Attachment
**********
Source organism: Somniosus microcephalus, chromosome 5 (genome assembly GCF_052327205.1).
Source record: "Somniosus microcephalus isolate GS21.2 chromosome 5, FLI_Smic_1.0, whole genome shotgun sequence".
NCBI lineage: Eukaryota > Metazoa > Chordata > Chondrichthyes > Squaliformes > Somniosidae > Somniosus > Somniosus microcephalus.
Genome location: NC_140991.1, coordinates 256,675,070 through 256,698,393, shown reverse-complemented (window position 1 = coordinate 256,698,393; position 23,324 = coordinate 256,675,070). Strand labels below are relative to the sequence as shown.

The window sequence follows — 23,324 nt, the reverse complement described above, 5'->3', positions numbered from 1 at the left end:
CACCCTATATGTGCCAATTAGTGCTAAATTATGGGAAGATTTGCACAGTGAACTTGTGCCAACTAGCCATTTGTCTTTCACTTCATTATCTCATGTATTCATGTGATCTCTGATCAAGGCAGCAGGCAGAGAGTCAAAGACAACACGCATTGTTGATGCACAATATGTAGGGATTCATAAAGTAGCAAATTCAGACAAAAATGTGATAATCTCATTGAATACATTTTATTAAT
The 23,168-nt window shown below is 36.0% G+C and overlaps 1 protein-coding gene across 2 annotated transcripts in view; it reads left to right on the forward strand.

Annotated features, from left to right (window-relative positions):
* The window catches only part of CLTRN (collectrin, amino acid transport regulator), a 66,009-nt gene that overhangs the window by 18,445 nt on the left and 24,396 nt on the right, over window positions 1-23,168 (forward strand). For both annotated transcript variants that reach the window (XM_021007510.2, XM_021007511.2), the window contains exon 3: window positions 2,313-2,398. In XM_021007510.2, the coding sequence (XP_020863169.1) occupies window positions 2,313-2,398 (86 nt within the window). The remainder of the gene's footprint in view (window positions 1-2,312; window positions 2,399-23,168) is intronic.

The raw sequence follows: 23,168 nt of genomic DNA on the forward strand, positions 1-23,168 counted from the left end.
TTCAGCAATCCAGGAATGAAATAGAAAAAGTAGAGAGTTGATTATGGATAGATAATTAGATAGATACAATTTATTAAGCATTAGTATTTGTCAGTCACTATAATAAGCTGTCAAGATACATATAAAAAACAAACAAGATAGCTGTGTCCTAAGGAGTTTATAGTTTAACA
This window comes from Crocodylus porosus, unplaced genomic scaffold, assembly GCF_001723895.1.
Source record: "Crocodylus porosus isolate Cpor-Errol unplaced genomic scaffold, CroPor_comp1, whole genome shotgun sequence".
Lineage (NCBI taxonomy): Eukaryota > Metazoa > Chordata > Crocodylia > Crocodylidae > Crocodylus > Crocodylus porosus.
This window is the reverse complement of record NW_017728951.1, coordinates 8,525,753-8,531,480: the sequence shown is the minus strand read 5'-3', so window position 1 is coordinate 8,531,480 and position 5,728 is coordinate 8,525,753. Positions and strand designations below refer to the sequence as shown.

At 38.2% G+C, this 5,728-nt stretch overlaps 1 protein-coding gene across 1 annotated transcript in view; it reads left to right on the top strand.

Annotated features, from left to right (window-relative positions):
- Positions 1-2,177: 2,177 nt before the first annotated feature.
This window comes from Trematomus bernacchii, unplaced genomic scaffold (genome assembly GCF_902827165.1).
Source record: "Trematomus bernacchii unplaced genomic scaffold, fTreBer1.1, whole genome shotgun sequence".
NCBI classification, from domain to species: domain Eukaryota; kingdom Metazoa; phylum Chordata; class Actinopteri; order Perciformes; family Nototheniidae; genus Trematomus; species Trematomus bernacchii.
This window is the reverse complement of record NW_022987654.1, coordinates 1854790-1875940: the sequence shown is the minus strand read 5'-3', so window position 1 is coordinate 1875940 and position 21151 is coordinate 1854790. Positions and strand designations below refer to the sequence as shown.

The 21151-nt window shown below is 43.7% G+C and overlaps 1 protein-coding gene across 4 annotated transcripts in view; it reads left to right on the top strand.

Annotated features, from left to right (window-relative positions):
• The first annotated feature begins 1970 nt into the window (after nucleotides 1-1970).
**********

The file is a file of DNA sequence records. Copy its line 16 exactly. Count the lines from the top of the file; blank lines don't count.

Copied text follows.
At 38.2% G+C, this 5,728-nt stretch overlaps 1 protein-coding gene across 1 annotated transcript in view; it reads left to right on the top strand.